As a disclaimer, I am not against careers in finance. I plan on pursuing one myself. Where a student goes with their qualifications and talents is a greatly personal decision. I’m not a senior, but I know many students who are. The stress of graduating and moving on to the next stage in your life can be exciting, terrifying or both. Many students are already making employment decisions before they even walk across the stage and get their degree(s). As an economics major, I’m no stranger to the assumptions made by my family, peers and even myself that I’m going to pursue Continue reading Is Going into Finance the Best Use of Your Skills?

Problem with College Athletics

In my last post I talked about for-profit schools, but failed to mention Division I athletics in this conversation. Although these obviously aren’t technically for-profit, I would argue that the structure of these programs seems to go against the non-profit nature of the schools. The reason I say this is that these programs themselves seem to be almost treated as for-profit entities by the school where they are attempting to maximize the profits made by athletic programs every year. Money drives many of the decisions made by colleges and major athletic conferences to the point where things like television networks are Continue reading Problem with College Athletics

Seattle’s Traffic and the Urban Village

If you turn on the radio and listen to the local northwest radio stations, there seems to be a single conclusion about the region, and specifically Seattle’s future: profound economic growth. People are moving to the northwest in droves, some drawn in by the impressive array of job opportunities available, and others attracted by the sheer appeal of the region (even those without jobs at all.) However, there’s a problem with this rapid development, and that is traffic. While this may sound a little like that person who whines that ‘too many people like them,’ it’s not untrue, and Seattle’s Continue reading Seattle’s Traffic and the Urban Village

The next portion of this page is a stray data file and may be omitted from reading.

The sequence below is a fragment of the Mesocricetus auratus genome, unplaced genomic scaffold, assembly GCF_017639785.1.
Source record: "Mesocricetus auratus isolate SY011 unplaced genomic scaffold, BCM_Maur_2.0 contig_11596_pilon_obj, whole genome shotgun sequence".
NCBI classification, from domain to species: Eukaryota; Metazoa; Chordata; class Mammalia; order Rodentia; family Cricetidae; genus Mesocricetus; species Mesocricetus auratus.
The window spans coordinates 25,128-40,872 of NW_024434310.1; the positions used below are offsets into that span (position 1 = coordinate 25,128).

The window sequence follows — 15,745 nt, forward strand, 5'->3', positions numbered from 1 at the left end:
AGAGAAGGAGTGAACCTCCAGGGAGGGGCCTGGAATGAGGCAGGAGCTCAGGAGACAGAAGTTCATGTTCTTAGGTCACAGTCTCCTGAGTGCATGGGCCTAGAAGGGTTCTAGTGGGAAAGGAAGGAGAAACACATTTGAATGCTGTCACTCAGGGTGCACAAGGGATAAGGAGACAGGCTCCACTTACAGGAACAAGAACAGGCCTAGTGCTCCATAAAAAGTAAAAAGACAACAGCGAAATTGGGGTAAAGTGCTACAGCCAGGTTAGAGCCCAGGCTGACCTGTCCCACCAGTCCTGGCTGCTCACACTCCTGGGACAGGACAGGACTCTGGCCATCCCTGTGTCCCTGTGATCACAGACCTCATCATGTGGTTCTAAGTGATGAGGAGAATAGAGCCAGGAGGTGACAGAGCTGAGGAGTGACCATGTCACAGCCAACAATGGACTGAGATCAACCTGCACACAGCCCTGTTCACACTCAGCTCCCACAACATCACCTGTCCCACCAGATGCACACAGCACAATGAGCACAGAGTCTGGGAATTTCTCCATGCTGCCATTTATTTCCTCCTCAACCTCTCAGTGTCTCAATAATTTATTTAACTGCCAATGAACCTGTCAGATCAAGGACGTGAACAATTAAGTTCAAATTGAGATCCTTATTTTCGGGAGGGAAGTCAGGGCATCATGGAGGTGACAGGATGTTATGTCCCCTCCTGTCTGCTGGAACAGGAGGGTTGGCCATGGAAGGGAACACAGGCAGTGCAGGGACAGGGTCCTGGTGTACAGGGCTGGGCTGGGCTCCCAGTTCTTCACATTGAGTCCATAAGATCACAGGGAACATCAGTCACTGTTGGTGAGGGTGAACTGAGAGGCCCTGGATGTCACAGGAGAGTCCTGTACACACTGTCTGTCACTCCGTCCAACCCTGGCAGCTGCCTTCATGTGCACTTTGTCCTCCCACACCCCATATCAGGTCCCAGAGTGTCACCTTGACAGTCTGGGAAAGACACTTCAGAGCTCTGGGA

Economics in social media

As an academic blog, Sound Economics is our way, as students and faculty of economics, to explore economic ideas publicly, engage in debate, and exchange reactions to and analyses of current events. These forums have played an increasing role in economics in recent years. As further evidence of the expansion of economic discussions online, last week former Fed chair Ben Bernanke announced his new blog, hosted at the Brookings Institution. In his own words, Now that I’m a civilian again, I can once more comment on economic and financial issues without my words being put under the microscope by Fed watchers. I look Continue reading Economics in social media

Podcasting: An Emerging Industry? (Part 3)

Last week I outlined the history of the podcast. I noticed that previous attempts to launch podcast-like services as organized business ventures had failed. Podcasting only took on its modern form around 2005, when it launched as an open-source method of embedding audio files in RSS feeds. The first user-side podcast service was the personal project of an ex-MTV host. These observations raise the question: why did podcasting emerge outside of the corporate sphere? This week we’ll investigate the emergence of podcasting by looking at it as a disruptive technology. What is a disruptive technology? NPR recently interviewed Ryan Knutson, Continue reading Podcasting: An Emerging Industry? (Part 3)